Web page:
Topics

From 2014: Tektronix Announces Winner of Europe’s Oldest Working Oscilloscope Contest

Chuck Harris
 

The 513D HV module is a little different from the 511, as
I recall, with the 511 having a bolt on top... and the 513
having a solder on top.

The 513D's oil is about an SAE30 transformer oil, smells heavy
of bakelite, or micarta, but not of PCB. I was told years
ago by someone at tek, that it was just mineral oil.

I would imagine the 511 used the same.

As to why, they didn't want the whole thing to arc over. You
can have electrodes much closer together when you use a material
with a high dielectric strength, like oil, than you can when
you use simply air.

I can't make any promises, but I think I still have the innards
of a bad 513D HV module. If I do, I will take some pictures.

I'm not sure when I will do this, but I will add it to my mental
calendar.

-Chuck Harris

Dave Seiter wrote:

What kind of oil was used? I ask because one of mine (I think the 511a) seemed like it was filled with wax, or at least what leaked out long ago looks/feels like wax. What was the reason for burying the HV in oil? One of these days I'm going to have to open both of them up because neither works.
On Sep 16, 2019, at 3:13 PM, Dave Wise <david_wise@...> wrote:

< The vertical amplifier, and attenuator wasn't calibrated, so to make things work, you adjusted the vertical amplifier variable attenuation to exactly fit the waveform on the graticule lines. Then you switched the vertical input to the calibrator, and adjusted it to match the same graticule lines... reading the peak-peak voltage off of the calibrator's pointer dial.>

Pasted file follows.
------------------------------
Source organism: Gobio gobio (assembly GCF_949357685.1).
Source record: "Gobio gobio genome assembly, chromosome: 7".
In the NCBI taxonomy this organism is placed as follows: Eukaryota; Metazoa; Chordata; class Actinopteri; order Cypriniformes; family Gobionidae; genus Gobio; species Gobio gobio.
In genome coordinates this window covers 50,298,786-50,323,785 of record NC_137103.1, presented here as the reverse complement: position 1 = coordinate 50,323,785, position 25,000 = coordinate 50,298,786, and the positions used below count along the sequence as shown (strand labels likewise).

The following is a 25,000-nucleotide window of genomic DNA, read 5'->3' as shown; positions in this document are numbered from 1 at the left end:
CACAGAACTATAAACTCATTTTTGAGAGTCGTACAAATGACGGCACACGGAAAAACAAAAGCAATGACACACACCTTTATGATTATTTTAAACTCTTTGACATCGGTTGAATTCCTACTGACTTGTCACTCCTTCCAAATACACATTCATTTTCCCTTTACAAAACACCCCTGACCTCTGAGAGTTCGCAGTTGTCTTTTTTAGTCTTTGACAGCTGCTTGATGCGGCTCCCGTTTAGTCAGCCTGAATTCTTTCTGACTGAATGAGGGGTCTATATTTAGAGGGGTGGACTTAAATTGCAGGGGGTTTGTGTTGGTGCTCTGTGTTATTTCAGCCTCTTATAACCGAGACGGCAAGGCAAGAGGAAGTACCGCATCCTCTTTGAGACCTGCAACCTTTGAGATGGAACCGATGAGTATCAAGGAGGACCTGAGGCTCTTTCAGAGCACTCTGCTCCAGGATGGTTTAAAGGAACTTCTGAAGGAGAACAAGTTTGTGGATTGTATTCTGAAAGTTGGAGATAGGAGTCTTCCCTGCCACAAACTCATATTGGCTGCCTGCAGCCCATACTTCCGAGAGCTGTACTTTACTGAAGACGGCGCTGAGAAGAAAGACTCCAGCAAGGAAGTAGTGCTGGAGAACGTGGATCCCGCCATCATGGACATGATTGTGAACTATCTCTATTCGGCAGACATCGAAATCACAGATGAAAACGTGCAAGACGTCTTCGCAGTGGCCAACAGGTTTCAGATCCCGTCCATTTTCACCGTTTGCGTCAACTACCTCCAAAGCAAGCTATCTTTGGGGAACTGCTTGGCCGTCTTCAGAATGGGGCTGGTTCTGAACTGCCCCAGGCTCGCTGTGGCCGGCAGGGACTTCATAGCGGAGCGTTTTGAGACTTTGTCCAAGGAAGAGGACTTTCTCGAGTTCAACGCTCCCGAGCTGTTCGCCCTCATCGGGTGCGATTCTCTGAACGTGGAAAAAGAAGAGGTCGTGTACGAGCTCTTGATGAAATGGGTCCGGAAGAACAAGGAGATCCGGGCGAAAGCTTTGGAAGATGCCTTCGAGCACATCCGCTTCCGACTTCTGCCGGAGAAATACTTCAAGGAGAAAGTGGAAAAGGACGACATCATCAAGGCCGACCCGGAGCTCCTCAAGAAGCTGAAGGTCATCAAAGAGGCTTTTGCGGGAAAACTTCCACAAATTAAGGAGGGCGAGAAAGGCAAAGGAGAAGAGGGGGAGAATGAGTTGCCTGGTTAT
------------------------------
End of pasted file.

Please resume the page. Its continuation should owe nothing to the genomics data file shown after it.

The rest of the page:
Thanks for explaining that so clearly. I suppose that using the graticule as a transfer standard was a good idea back when the amp and CRT deflection were not so linear.
I used to think "calibrated graticule" was just marketing. I didn't realize it was an inversion of methodology.

Still, if they gave me one now, I'd be happy to fix it and play with it, oil can and all.

Dave Wise

-----Original Message-----
From: TekScopes@groups.io [mailto:TekScopes@groups.io] On Behalf Of Chuck Harris
Sent: Monday, September 16, 2019 2:38 PM
To: TekScopes@groups.io
Subject: Re: [TekScopes] From 2014: Tektronix Announces Winner of Europe’s Oldest Working Oscilloscope Contest

The old 500 series worked quite differently from what
became the standard analog scope interface, the 545.

The vertical amplifier, and attenuator wasn't calibrated,
so to make things work, you adjusted the vertical amplifier
variable attenuation to exactly fit the waveform on the
graticule lines. Then you switched the vertical input
to the calibrator, and adjusted it to match the same
graticule lines... reading the peak-peak voltage off of
the calibrator's pointer dial.

The horizontal time was similarly odd.... but at least it
was calibrated to the graticule.

The main time switch selected the decade you were in: 1000us,
100us, 10us, 1us, 0.1us per cm. The secondary time switch
was a two dial multiplier, that had 0-10 on one dial, and 0-0.9
on the second. Typically, you adjusted the timing so that
you had one cycle on the graticule, and read the time off of
the dials.

-Chuck Harris